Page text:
Publication: Eurasia Daily Monitor Volume: 2 Issue: 162

As Russian troops started their first joint military exercise with China, the war game is seen as a manifestation of the Moscow-Beijing bilateral “strategic partnership.” But at the same time, Russia’s simultaneous northern war game appears intended as a demonstration of Moscow’s strategic military might.

Russo-Chinese maneuvers started four days ahead of schedule, on August 14, when some 1,800 Russian and 8,000 Chinese troops began joint training near Qindao, a coastal area of China’s Shandong province.

The war games involve Russia’s Il-76 transport planes with paratroopers, Tu-95MS bombers firing cruise missiles at targets in the sea, and Su-27SM fighter jets simulating coverage of ground forces. Ships from the Pacific Fleet sailed to China’s coasts, while troops from the Pskov 76th Airborne Division have also moved to exercise zone.

Russia dispatched some 2,000 troops to be involved in the war games, which are scheduled to last eight days. Warships from the Russian Pacific Fleet, including a BDK-11 landing vessel, the Marshal Shaposhnikov anti-submarine vessel, and a Burny destroyer will take part in the joint exercises.

Russia reportedly rejected a proposal to hold the maneuvers in Zhejiang, a coastal province near Taiwan. Instead, the exercise was shifted some 500 miles to the north, to the Shandong Peninsula.

While the drill has raised concerns in Taiwan, South Korea, and Japan, Russian Defense Minister Sergei Ivanov has stated that Russia does “not care” about other countries’ anxieties over the Russo-Chinese military exercises.

Moreover, military maneuvers are seen as a long-term element in the bilateral relationship. On August 8, the Russian government approved a Russian-Chinese agreement on the status of military units temporarily deployed in both countries for joint military maneuvers. According to the agreement, both sides can send troops by mutual agreement to the respective countries to conduct joint military exercises. The agreement has an unlimited term, but either side can cancel it with 90-days notice.

The maneuvers are designed as an anti-terrorist drill. According to the war game scenario, a fictitious state plagued by terrorist violence has sought assistance from neighboring states (i.e. Russia and China) to restore law and order.

Russian media outlets largely subscribed to the official line regarding the rationale behind the joint drill. NTV television ran a report on the maneuvers’ launch in China, saying the drill was mainly anti-terrorist in nature and also is intended to boost bilateral military ties.

However, some media outlets have questioned the motives behind the war game. Russia’s Nezavisimaya gazeta reported that the drill’s scenario involved anti-submarine and anti-aircraft operations, as well as cruise missile launches. But as international terrorists have yet to acquire any naval or air forces, the relevance of the drill’s scenario remained open to debate (Nezavisimaya gazeta, August 15).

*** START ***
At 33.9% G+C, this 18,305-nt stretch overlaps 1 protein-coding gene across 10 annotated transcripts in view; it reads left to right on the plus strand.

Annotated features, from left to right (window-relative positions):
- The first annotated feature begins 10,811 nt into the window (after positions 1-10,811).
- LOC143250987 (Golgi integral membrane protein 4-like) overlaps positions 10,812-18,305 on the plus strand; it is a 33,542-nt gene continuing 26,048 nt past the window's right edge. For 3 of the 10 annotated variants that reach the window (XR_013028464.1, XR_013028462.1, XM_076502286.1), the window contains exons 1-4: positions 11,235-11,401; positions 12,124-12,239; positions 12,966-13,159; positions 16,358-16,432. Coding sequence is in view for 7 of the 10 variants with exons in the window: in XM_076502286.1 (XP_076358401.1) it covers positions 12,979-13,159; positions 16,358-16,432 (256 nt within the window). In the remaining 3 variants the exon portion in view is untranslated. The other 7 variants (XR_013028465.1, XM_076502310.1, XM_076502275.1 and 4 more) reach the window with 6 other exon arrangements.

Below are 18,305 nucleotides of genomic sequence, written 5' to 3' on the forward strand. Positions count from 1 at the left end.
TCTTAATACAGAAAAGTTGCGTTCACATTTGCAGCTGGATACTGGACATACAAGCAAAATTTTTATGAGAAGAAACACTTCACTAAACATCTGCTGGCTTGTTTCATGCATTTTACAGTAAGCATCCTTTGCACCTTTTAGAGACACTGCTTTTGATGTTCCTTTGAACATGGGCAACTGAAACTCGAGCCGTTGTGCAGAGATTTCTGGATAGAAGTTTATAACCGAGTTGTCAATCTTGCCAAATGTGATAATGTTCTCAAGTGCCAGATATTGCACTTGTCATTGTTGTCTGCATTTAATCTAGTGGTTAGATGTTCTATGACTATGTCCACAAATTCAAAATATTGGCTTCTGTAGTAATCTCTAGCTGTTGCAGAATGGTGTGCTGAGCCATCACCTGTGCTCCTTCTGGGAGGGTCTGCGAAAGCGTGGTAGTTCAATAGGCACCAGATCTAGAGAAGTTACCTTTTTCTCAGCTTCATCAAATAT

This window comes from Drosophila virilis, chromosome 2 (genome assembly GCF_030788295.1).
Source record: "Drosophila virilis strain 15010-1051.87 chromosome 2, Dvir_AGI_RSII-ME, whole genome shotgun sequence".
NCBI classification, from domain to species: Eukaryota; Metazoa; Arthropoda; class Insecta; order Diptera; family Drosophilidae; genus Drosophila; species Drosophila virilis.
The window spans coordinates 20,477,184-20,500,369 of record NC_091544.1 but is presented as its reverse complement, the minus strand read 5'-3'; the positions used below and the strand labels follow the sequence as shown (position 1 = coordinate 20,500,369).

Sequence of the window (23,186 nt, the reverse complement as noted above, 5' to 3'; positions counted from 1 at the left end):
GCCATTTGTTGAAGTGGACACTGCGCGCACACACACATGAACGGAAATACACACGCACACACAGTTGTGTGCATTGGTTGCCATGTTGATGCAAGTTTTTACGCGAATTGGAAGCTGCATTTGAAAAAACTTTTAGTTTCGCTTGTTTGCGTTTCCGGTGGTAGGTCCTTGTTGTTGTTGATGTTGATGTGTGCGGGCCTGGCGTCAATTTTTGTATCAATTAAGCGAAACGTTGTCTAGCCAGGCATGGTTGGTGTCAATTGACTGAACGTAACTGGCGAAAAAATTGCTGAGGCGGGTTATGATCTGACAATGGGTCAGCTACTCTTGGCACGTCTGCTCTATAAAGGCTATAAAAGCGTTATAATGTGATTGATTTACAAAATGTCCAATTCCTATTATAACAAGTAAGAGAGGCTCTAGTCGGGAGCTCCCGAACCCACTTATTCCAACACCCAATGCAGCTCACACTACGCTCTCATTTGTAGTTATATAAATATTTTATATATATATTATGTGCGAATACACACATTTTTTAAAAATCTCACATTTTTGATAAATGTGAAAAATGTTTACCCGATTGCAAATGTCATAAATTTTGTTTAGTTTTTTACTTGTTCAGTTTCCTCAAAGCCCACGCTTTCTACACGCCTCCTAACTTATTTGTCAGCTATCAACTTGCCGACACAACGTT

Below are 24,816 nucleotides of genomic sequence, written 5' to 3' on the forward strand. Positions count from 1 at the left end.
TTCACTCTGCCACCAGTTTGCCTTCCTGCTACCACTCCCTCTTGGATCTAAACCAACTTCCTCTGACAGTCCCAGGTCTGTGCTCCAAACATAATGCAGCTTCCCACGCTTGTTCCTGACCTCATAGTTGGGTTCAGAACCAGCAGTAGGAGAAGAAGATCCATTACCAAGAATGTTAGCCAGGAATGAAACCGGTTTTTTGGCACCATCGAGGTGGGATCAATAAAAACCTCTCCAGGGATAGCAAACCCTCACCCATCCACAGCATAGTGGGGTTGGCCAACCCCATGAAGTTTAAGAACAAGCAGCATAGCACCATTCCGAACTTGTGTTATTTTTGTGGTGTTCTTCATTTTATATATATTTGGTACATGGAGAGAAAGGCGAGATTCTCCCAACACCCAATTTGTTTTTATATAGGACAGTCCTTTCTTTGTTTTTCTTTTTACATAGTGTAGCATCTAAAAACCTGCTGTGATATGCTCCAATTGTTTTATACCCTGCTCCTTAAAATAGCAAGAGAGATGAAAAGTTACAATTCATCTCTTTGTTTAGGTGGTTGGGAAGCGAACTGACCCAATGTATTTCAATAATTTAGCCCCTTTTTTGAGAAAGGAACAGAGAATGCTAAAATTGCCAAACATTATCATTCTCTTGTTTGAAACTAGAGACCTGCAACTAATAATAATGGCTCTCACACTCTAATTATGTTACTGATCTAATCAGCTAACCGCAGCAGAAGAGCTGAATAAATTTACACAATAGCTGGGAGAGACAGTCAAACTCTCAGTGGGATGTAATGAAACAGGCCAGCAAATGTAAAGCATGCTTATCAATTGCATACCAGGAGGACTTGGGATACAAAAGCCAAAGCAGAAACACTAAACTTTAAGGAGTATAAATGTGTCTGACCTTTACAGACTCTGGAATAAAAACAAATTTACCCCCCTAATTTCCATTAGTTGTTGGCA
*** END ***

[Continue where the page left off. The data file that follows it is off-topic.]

Russia’s Northern Fleet also held strategic maneuvers in the Barents Sea this week, which involved testing a new cruise missile. According to Russian President Vladimir Putin, observing the drill aboard the Peter the Great missile cruiser, non-nuclear strategic weapons such as cruise missiles could be used against terrorists. Defense Minister Sergei Ivanov agreed, “Now we have a weapon to combat terrorism” (RIA-Novosti, August 17). Russian media outlets picked up the official arguments, and NTV reported that Russian would destroy terrorists by cruise missiles (NTV, August 17). Putin flew in a long-range Tu-160 strategic bomber, sitting in the pilot’s seat, to a Northern Fleet base to attend the exercise.

The northern exercises involved surface ships, submarines, and naval aviation, as well as the Peter the Great and the aircraft carrier Admiral Kuznetsov. The maneuvers culminated with the Northern Fleet’s strategic nuclear submarine Yekaterinburg firing an intercontinental ballistic missile in the Barents Sea on August 17, reportedly hitting a target at the Kura testing ground in Kamchatka.

Russian media outlets hailed the northern war game as a demonstration of the country’s strategic might. “From the Barents Sea to Kamchatka in 28 minutes!” Channel One television enthused (Channel One, August 17).

In addition to military training, the two sets of war games also are opportunities to showcase Russian-made weapons before large audiences. Prior to the Northern Fleet war game, Putin opened the Seventh Moscow Aviation and Space Show, MAKS 2005. Also on August 16, Putin voiced support for a $300 million contract with India for the development and production of 1,000 engines to be used in jet trainers.

Russia also hopes to sign a major arms deal following the joint military drill with China. Last January, Moscow hinted it could sell advanced strategic weapons to China, including strategic bombers.

But those plans are already coming up against criticism. Russia’s Kommersant daily ran an article entitled, “Goodwill Mercenaries” that accused Moscow of joining the anti-American maneuvers to receive Chinese money. The newspaper alleged that the joint drill was fully funded by the Chinese. Now Moscow risks becoming a full-fledged political and military ally of China in an arrangement reminiscent of the Warsaw Treaty Organization, wrote Kommersant, warning that Russia would become the junior partner in such an alliance (Kommersant, August 18).